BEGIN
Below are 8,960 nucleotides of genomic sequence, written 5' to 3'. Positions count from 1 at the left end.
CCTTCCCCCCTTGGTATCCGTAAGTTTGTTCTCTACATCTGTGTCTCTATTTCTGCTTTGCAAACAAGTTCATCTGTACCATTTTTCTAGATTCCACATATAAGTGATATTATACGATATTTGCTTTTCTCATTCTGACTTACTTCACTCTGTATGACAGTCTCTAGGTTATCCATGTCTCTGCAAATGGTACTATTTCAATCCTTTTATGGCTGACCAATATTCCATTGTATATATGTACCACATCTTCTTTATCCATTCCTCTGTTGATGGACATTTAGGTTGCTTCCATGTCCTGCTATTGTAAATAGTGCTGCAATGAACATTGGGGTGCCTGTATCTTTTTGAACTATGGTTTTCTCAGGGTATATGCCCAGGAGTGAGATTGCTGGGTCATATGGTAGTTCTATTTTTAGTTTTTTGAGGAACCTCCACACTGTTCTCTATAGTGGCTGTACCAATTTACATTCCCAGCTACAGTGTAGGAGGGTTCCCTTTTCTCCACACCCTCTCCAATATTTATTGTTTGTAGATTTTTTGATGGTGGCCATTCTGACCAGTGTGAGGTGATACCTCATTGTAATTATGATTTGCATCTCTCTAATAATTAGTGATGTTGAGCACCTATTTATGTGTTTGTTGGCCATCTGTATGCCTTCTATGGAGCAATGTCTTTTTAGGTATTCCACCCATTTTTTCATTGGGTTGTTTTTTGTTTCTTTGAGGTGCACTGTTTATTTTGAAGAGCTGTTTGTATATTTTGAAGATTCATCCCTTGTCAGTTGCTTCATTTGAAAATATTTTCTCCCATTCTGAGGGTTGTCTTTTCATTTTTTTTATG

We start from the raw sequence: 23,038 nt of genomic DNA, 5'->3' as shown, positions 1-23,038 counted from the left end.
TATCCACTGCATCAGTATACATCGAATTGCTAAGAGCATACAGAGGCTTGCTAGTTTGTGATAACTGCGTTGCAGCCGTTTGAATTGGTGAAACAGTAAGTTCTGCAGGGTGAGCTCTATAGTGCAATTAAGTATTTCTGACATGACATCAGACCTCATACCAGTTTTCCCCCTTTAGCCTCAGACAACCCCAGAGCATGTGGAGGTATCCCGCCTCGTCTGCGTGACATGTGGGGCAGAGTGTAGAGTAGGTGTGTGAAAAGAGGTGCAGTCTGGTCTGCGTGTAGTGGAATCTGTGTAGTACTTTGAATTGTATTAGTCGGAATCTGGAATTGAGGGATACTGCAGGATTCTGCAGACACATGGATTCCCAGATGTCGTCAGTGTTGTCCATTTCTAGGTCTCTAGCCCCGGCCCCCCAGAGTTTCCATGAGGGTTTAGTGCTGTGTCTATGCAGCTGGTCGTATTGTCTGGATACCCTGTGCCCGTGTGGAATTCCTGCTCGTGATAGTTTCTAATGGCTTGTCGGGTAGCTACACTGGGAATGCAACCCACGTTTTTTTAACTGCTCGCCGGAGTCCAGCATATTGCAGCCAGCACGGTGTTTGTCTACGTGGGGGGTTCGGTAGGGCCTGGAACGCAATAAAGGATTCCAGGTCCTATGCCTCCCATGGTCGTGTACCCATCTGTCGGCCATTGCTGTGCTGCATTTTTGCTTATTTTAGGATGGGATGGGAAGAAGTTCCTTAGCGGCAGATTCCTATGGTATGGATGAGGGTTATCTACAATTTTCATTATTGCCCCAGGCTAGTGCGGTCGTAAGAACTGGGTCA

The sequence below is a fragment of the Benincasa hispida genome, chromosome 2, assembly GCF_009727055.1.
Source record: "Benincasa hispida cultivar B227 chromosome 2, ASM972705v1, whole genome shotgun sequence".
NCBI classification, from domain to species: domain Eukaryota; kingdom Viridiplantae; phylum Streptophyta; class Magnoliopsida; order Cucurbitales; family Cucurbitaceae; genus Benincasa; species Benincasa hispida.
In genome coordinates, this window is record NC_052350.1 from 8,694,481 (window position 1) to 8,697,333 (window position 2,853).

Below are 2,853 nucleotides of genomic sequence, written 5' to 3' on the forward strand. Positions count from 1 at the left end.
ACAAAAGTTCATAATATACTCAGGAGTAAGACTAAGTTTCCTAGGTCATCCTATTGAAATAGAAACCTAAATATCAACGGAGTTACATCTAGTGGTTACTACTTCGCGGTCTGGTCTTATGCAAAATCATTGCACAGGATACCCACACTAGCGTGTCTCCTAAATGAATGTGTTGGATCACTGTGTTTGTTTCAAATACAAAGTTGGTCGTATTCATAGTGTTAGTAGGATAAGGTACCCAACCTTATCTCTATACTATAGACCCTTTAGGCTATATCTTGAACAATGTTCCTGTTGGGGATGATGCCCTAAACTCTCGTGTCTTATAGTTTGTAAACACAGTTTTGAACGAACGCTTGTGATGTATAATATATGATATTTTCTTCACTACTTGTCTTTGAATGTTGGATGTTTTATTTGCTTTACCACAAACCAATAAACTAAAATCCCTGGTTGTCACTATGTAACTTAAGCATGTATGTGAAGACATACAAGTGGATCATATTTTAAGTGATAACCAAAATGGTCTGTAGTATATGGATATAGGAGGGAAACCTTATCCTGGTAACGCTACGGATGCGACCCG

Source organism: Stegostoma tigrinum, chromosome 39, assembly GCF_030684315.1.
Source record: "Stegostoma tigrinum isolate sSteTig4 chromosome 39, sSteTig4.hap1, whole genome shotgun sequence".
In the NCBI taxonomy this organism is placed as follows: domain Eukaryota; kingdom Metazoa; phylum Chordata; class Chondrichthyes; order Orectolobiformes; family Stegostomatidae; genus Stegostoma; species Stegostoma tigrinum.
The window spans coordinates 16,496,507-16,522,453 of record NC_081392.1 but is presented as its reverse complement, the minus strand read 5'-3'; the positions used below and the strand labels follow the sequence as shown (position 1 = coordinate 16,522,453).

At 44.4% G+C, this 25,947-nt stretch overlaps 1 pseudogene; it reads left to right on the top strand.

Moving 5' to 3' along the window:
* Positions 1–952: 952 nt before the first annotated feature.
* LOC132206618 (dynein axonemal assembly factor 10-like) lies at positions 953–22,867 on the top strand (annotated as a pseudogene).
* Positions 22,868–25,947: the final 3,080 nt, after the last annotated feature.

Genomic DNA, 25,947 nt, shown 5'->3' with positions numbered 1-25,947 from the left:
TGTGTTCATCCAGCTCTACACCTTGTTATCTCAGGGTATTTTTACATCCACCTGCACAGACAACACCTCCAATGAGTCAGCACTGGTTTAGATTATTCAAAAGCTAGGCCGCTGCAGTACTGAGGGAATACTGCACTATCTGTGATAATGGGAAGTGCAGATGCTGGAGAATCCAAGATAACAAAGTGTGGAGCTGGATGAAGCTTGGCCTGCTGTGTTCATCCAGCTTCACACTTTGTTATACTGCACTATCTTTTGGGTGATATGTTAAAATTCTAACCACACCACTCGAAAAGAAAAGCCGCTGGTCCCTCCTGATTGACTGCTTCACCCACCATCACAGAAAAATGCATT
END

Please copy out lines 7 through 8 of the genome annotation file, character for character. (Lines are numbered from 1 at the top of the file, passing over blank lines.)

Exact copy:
NCBI classification, from domain to species: domain Eukaryota; kingdom Viridiplantae; phylum Streptophyta; class Magnoliopsida; order Cucurbitales; family Cucurbitaceae; genus Benincasa; species Benincasa hispida.
In genome coordinates, this window is record NC_052350.1 from 8,694,481 (window position 1) to 8,697,333 (window position 2,853).